May:  Fighting It

I more or less careened into the first national team camp of the year, a constant mixture of scared and thankful.

You see I spent  so much of the past season blocking out all the negative things.  Dwelling on all the bad just didn’t seem productive and it appeared I wasn’t going to catch a break.  I thought that if I could ignore all the bad parts maybe then they wouldn’t exist.  …one of those “if I can’t see you, you can’t see me” clauses that only works when you are six years old.

I spent so much energy blocking out everything that I started to block out not only the bad but the good as well. I was numb.

It was easier to feel nothing.

No frustration.  No Anger.  No disappointment.
but also
No happiness.  No little triumphs.  Emptiness.

I was protecting myself and destroying myself all at the same time.  And I was tired.  A deep and empty tiredness that sleep couldn’t, wouldn’t fix.

I was overwhelmed.  Coaches. Team mates. I had spent the year hiding, tucked away.  And now everything was out in the open.  And I was fighting it.  I was holding myself back.

June:  Let it Hurt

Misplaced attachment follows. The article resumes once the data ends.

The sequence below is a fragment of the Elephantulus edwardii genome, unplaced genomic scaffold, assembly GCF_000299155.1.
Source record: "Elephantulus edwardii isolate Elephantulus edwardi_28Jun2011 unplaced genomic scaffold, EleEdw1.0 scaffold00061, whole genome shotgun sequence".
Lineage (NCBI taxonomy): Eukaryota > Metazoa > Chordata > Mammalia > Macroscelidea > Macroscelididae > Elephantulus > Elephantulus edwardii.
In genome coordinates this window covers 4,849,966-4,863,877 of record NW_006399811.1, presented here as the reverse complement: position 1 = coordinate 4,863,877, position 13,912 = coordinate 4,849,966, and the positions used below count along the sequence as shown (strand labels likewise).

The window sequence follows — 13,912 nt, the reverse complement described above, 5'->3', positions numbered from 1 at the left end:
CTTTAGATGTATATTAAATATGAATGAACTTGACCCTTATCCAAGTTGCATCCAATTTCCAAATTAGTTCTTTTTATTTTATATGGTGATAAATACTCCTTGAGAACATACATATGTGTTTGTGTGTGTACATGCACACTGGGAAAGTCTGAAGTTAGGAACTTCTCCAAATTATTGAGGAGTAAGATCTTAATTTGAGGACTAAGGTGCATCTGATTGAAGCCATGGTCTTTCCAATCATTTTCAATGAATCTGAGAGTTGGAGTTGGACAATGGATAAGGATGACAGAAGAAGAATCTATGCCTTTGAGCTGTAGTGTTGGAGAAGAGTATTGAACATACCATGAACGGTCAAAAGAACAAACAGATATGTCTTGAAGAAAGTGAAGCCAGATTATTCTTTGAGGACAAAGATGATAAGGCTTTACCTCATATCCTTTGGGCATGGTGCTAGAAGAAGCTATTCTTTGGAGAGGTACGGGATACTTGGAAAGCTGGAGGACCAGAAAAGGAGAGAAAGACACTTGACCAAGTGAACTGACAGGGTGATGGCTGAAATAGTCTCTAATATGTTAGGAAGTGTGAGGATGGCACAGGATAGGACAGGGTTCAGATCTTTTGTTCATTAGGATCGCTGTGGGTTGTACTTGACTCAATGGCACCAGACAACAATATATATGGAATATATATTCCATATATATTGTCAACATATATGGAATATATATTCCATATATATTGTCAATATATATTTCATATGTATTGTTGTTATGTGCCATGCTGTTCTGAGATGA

After the initial shock wore off and I reopened myself to the frustration I could feel myself coming back.  I allowed myself to acknowledge the uncomfortable and get over myself in the process.

I was alive again.  I was hungry again.  I was thriving.

After a year of struggling in survival mode I was finally feeling ok. Better than ok, I was happy.

Sometimes you have to work for your happiness.  And that is exactly what I did.

I moved off complex into a shoebox of an apartment.  Seperating pieces of myself.  My sport and my space.  Balance and focus finally restored.  I was happy.   My internal dialouge was changing.  Hungry to ski, hungry to improve.

July:  Truth in the Moment

We just finished up our annual july camp in Jericho, Vermont.  Picturesque and complete with hot humid days, bugs, and time trials.

And although my time trials were not anything special the feeling I have racing has changed for the better!  When I was first starting to ski race Mr. Burger gave me the best advice a skier could ask for, “Racing hurts.  You can’t avoid it, so you better learn to be friends fast.”